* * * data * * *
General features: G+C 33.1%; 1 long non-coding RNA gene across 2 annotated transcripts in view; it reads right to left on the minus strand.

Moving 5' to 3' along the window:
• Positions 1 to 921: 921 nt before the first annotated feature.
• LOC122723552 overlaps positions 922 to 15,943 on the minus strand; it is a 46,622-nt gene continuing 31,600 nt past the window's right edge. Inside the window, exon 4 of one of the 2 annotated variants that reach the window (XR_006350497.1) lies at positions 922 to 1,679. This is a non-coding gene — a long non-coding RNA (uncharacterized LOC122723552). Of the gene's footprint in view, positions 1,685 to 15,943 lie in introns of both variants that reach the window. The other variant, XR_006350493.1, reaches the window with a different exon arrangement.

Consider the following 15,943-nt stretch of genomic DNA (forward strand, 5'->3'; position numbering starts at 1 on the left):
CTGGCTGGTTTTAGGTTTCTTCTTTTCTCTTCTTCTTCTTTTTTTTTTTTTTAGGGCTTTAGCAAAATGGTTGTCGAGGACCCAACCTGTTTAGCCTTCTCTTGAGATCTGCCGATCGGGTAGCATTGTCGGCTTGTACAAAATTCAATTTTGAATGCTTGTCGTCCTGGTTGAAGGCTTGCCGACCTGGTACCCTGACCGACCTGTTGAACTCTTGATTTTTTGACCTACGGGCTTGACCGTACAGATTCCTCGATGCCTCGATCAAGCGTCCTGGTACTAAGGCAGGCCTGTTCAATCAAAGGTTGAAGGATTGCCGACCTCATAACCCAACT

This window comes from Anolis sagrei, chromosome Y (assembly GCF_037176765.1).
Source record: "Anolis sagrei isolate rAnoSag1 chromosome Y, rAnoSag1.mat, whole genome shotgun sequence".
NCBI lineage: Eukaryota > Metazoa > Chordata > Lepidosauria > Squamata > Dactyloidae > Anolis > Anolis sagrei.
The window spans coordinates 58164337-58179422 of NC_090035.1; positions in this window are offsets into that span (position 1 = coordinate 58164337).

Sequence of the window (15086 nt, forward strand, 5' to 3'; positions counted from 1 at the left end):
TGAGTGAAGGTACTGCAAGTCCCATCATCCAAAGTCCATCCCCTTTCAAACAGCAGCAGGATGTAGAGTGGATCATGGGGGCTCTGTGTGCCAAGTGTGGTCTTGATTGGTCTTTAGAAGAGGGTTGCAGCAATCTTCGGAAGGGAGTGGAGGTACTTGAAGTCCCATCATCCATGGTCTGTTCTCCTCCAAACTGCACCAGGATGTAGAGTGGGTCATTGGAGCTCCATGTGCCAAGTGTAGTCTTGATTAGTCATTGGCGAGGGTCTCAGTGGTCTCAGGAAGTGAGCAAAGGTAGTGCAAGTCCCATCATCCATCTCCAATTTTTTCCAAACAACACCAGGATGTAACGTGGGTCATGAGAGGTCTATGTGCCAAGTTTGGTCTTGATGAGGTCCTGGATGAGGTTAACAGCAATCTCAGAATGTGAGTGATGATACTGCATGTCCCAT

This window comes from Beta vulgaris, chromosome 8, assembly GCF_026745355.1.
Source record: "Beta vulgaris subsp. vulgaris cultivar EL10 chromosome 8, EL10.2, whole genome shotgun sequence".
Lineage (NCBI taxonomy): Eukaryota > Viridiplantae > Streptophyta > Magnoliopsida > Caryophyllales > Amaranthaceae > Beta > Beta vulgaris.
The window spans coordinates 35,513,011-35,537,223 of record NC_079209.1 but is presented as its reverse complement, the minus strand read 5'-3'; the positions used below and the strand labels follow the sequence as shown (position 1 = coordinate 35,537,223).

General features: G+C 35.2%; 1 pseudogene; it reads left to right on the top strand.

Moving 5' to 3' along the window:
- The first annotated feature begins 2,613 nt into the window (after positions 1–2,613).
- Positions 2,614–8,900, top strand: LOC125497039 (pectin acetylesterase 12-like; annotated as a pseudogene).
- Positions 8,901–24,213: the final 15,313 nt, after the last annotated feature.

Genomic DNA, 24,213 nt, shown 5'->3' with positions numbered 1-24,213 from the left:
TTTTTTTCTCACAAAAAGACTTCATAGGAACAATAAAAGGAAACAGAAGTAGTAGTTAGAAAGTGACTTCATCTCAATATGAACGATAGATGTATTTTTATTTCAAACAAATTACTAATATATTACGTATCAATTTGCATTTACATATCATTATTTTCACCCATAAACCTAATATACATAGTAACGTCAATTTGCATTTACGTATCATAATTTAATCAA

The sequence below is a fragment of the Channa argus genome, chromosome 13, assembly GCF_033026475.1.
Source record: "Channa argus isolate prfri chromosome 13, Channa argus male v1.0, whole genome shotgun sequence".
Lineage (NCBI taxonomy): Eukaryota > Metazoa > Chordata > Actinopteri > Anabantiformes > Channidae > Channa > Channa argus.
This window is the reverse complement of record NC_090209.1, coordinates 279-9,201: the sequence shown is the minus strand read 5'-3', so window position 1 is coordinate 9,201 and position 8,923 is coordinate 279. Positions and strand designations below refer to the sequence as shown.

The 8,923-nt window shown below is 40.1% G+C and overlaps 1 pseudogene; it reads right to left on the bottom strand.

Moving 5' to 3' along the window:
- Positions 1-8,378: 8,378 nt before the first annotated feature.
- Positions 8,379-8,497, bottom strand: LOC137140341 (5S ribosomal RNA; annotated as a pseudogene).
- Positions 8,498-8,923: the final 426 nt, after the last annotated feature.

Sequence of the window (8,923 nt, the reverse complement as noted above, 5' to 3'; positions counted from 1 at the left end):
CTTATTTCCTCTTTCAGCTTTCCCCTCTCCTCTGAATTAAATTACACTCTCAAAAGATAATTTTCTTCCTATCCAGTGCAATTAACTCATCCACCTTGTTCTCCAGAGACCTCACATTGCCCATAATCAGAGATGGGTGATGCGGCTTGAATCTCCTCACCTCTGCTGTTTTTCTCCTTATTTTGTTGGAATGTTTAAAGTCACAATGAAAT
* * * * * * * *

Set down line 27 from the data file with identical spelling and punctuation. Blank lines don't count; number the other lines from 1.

This window is the reverse complement of record NC_090209.1, coordinates 279-9,201: the sequence shown is the minus strand read 5'-3', so window position 1 is coordinate 9,201 and position 8,923 is coordinate 279. Positions and strand designations below refer to the sequence as shown.